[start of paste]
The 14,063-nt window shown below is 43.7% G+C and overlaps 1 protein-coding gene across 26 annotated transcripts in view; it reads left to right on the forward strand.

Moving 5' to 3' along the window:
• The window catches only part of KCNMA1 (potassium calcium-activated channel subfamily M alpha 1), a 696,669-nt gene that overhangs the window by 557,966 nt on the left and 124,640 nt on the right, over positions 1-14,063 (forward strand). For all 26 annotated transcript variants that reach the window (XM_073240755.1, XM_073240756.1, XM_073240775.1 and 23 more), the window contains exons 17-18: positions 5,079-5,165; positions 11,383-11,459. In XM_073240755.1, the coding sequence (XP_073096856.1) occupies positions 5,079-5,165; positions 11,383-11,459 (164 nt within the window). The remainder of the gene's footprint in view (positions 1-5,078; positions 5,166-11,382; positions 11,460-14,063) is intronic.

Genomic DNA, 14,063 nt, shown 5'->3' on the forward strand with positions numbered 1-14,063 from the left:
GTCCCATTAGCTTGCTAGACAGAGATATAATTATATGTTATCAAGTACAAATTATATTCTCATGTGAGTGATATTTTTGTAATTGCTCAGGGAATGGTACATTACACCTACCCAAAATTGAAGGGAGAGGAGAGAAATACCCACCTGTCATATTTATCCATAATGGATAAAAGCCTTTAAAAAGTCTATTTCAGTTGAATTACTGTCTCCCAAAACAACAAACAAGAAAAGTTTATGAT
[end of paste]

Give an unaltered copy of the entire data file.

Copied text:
The 14,063-nt window shown below is 43.7% G+C and overlaps 1 protein-coding gene across 26 annotated transcripts in view; it reads left to right on the forward strand.

Moving 5' to 3' along the window:
• The window catches only part of KCNMA1 (potassium calcium-activated channel subfamily M alpha 1), a 696,669-nt gene that overhangs the window by 557,966 nt on the left and 124,640 nt on the right, over positions 1-14,063 (forward strand). For all 26 annotated transcript variants that reach the window (XM_073240755.1, XM_073240756.1, XM_073240775.1 and 23 more), the window contains exons 17-18: positions 5,079-5,165; positions 11,383-11,459. In XM_073240755.1, the coding sequence (XP_073096856.1) occupies positions 5,079-5,165; positions 11,383-11,459 (164 nt within the window). The remainder of the gene's footprint in view (positions 1-5,078; positions 5,166-11,382; positions 11,460-14,063) is intronic.

Genomic DNA, 14,063 nt, shown 5'->3' on the forward strand with positions numbered 1-14,063 from the left:
GTCCCATTAGCTTGCTAGACAGAGATATAATTATATGTTATCAAGTACAAATTATATTCTCATGTGAGTGATATTTTTGTAATTGCTCAGGGAATGGTACATTACACCTACCCAAAATTGAAGGGAGAGGAGAGAAATACCCACCTGTCATATTTATCCATAATGGATAAAAGCCTTTAAAAAGTCTATTTCAGTTGAATTACTGTCTCCCAAAACAACAAACAAGAAAAGTTTATGAT